More and more Japanese children are going to international schools. For some, the schools offer a chance to become fluent in English. Akemi Suto has never lived outside Japan. But when her daughter Fumi turned 10 years old, she sent her to an international school in Tokyo where all classes are taught in English.
"My son studies in America and I wanted my daughter to have similar education," she said. "So I decided to send her to an international school. It is a big change for her but she and I both like the school environment. In fact, I am happy to see my daughter enjoying the school."
"Classes are hard as I study in English, which is my second tongue," said Fumi, who has spent four years in international schools and attends the Christian Academy. "But it is fun to speak two languages and get to know many people from other countries."
The schools mainly educate the children of expatriates. They teach in a foreign language, usually English, and use methods and courses that can be quite different from those used in Japanese schools.
International schools have long been a haven for Japanese children who have lived abroad. Those students often have a tough time fitting back into the local school system, which relies on rote memorization to prepare students for rigorous university entrance exams.
But Fumi and Akemi are part of a new group of families seeing international schools, families that have never lived abroad.
The Japan External Trade Organization says there are about 40 English-based international schools in the country. The number has been rising over the past few years, and the schools are increasingly popular among Japanese families.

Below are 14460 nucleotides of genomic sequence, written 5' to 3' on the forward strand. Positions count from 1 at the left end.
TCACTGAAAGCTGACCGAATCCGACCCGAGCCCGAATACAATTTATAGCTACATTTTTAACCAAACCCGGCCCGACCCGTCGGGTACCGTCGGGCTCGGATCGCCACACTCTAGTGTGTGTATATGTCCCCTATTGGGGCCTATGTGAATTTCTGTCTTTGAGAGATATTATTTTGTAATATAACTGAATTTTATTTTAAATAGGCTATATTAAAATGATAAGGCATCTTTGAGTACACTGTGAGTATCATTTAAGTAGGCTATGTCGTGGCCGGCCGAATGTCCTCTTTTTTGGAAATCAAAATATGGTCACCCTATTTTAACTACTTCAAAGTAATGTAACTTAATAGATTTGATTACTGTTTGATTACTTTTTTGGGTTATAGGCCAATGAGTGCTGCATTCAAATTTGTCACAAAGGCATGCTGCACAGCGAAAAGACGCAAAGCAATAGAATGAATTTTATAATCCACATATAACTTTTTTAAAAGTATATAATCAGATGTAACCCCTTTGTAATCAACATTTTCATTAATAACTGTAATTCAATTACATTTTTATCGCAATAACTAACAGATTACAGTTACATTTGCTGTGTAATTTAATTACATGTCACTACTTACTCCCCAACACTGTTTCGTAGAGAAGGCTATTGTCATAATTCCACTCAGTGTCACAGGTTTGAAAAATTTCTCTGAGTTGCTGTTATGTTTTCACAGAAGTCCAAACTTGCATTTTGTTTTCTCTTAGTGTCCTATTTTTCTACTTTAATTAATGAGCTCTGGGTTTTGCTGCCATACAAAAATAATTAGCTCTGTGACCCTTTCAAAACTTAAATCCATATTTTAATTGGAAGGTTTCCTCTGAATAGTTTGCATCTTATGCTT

The main reason is parents want their children to speak English fluently. Japan increasingly is emphasizing the need to have multilingual workers.
Some families, however, are sending their children to international schools because they dislike Japan's education system.
Some critics say the push in Japanese schools to force students to memorize exam questions makes it hard for children to think creatively. And some parents complain that despite years of classes, students leave Japanese schools unable to speak English.
"I am certainly not critical of the Japanese system, said Thomas Walters, headmaster at the Nishimachi International School in Tokyo. "It is just that some families are looking for a different kind of system. The world is getting smaller and they are looking for an education for their children that will open up other opportunities within Japan and outside of Japan."
Students from 26 countries attend Nishimachi. About 20 percent of the children are Japanese.
The government does not track the number of Japanese children in international schools Nishimachi says in 2001, the number of Japanese parents inquiring about enrolling their children rose 25 percent from the previous year. Last year, the number of inquiries rose 32 percent.
While Fumi enjoys speaking two languages, her mother does see a drawback to an international education. She fears Fumi may not learn enough about her own culture.
Japanese students attending international schools may not be able to read and write their native language as well children at local schools. And they may miss out on detailed classes in Japanese history and culture.
For decades, that made getting into Japanese universities difficult, since the international school students were required to take a special high school equivalency exam before they could apply for college. That forced many high school graduates to go abroad to continue their education.
But in early March, Japanese education officials approved new rules, so that now the students attending Western-style schools can take the same university entrance exams as all other Japanese pupils.